Got a question today about the Well Log visualization that I thought I would work through here. We haven’t done much write up on the tool so I thought I would take a moment and sketch out this use case.
A point is a spot in space. In the world of geologic mapping, or mapping in general, it is represented by co-ordinates: X, Y on a plane; and X, Y, Z in 3-dimensions.
Using Ruths.ai 3D Subsurface Visualization, it is easy to identify/add a point in a spatial environment for reservoir management or geologic applications – marking a pick location of interest. A point can be marked along a wellbore, on a surface, in a seismic imagery, or in an empty space. What defines the positioning of a point is its X, Y, Z co-ordinates.
It is quite easy to include formation tops in the Ruths.ai Well Log Visualization. The neatest way to do that is to have a data table that contains the formation top depth for each well contained in the data table that has the well log data. In its most basic form, the formation tops data table should contain at least 3 columns: Formation Name, Top Depth and Well Name. Here is a video of how to add formation tops to Ruths.ai Well Log Visualization:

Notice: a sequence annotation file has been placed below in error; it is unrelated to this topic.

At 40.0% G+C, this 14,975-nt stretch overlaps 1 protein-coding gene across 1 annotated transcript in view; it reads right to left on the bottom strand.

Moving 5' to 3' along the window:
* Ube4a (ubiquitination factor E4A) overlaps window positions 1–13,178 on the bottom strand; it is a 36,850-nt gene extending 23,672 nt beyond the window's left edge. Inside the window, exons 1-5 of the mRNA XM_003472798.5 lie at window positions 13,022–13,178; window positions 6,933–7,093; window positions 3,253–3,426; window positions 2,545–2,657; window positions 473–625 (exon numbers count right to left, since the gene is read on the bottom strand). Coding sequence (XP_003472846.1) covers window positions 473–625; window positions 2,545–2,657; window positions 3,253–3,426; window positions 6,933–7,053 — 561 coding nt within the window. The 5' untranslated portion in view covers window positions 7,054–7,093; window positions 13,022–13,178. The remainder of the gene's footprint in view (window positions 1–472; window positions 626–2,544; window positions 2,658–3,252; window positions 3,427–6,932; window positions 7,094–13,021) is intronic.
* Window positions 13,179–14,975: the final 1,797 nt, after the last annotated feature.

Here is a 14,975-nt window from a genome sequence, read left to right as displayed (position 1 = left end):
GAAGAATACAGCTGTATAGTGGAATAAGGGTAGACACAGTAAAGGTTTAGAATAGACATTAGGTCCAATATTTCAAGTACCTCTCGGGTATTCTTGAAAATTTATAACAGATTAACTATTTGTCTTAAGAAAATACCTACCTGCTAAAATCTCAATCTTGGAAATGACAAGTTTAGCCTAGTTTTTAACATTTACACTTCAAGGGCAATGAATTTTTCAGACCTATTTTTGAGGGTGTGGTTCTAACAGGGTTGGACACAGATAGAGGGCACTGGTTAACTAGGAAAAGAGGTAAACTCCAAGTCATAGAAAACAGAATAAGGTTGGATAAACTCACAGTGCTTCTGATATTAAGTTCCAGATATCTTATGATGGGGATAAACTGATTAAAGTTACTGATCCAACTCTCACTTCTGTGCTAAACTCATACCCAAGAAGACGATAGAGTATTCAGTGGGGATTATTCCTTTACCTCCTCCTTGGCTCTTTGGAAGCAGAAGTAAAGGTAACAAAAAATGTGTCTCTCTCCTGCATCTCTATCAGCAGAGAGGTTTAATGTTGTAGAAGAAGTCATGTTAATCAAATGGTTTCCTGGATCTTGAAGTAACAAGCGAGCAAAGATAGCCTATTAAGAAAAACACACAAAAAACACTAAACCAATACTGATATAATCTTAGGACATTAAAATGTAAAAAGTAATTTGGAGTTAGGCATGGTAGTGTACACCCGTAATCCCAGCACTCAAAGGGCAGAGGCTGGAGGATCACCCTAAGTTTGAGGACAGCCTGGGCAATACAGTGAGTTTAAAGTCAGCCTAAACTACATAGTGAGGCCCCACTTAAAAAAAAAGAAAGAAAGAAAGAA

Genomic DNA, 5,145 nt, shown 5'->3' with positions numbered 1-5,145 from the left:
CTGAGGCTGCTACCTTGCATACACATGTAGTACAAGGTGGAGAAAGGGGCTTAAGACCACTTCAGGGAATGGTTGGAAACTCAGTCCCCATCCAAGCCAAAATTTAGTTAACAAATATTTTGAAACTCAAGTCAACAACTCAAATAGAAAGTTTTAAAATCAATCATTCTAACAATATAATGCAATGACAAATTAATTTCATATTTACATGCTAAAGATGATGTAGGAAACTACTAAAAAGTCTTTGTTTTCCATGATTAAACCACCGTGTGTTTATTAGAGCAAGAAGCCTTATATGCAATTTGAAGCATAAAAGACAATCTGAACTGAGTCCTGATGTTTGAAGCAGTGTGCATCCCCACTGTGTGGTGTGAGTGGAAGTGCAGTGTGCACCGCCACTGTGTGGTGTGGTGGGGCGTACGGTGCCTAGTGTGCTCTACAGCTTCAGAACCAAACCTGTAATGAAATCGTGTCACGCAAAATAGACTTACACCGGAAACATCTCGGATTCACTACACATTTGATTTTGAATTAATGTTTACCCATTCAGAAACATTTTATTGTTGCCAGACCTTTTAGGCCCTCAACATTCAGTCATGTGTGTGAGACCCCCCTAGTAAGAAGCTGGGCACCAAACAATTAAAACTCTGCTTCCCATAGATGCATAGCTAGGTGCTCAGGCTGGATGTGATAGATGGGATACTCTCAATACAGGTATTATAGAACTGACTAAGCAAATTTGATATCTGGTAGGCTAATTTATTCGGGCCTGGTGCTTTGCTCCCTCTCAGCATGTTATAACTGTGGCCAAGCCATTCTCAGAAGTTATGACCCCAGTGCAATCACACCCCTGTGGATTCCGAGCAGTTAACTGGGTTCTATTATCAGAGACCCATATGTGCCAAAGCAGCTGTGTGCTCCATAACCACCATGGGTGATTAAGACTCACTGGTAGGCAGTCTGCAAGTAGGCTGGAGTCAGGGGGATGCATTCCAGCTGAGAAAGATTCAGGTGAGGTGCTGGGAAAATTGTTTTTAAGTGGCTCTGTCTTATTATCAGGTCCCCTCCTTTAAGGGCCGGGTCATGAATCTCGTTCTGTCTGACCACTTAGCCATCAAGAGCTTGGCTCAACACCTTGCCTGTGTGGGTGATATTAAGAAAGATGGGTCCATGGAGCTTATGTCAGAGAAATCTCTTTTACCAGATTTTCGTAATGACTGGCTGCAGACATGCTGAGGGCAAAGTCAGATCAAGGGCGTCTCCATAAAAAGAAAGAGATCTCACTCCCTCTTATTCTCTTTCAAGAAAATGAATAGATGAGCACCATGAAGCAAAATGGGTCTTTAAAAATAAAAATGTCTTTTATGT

If you are a petroleum engineer and you have Spotfire installed on your computer, you’re further ahead than you realize. Sound strange? Here’s the hint:
Spotfire can be your tool for:
- visualizing and analyzing 3D subsurface map and
- diagramming well trajectory
And you can do all that in one environment.
Now, I’m guessing you thought that those analyses could only be done with some high-end expensive software from say Schlumberger, Halliburton, IHS, or Baker Hughes; not anymore.
Out of the box, Spotfire does not naturally load or represent seismic data. In this post, we will cover how we have extended the Spotfire platform with the Segy data source (available as part of the 3D Subsurface Visualization) which allows the loading, representation and visualization of seismic data in Spotfire.
In this post, we will extract the seismic binary data into a vanilla Spotfire table which we can visualize using a heatmap. In the next post, we will actually do some interpretation on the seismic, but for now we wanted to show how you can manipulate seismic data in TERR. We will add some dynamic interaction so the user can select different cross line or inline indices to extract and view in a heatmap. Once the data is extracted and visualized, we can color it, mark it, and build histograms with it. Ok let’s get started.